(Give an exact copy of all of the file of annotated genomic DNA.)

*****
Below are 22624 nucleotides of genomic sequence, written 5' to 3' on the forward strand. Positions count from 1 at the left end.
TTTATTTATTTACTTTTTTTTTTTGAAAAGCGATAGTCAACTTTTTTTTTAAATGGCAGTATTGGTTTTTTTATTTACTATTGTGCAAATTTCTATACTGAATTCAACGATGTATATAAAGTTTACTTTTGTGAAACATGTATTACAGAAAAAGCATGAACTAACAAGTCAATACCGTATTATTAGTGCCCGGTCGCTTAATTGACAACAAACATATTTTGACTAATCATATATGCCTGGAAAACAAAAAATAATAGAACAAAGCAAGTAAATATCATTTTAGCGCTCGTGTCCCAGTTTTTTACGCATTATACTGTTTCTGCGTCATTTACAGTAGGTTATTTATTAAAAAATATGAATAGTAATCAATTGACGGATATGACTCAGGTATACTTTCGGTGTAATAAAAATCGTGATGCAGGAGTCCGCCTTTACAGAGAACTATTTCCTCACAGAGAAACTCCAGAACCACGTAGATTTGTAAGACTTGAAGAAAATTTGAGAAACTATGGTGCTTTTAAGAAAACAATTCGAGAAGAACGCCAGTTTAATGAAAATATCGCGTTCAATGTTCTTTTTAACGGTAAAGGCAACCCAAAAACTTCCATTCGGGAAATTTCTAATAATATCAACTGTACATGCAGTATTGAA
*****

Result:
Below are 22624 nucleotides of genomic sequence, written 5' to 3' on the forward strand. Positions count from 1 at the left end.
TTTATTTATTTACTTTTTTTTTTTGAAAAGCGATAGTCAACTTTTTTTTTAAATGGCAGTATTGGTTTTTTTATTTACTATTGTGCAAATTTCTATACTGAATTCAACGATGTATATAAAGTTTACTTTTGTGAAACATGTATTACAGAAAAAGCATGAACTAACAAGTCAATACCGTATTATTAGTGCCCGGTCGCTTAATTGACAACAAACATATTTTGACTAATCATATATGCCTGGAAAACAAAAAATAATAGAACAAAGCAAGTAAATATCATTTTAGCGCTCGTGTCCCAGTTTTTTACGCATTATACTGTTTCTGCGTCATTTACAGTAGGTTATTTATTAAAAAATATGAATAGTAATCAATTGACGGATATGACTCAGGTATACTTTCGGTGTAATAAAAATCGTGATGCAGGAGTCCGCCTTTACAGAGAACTATTTCCTCACAGAGAAACTCCAGAACCACGTAGATTTGTAAGACTTGAAGAAAATTTGAGAAACTATGGTGCTTTTAAGAAAACAATTCGAGAAGAACGCCAGTTTAATGAAAATATCGCGTTCAATGTTCTTTTTAACGGTAAAGGCAACCCAAAAACTTCCATTCGGGAAATTTCTAATAATATCAACTGTACATGCAGTATTGAA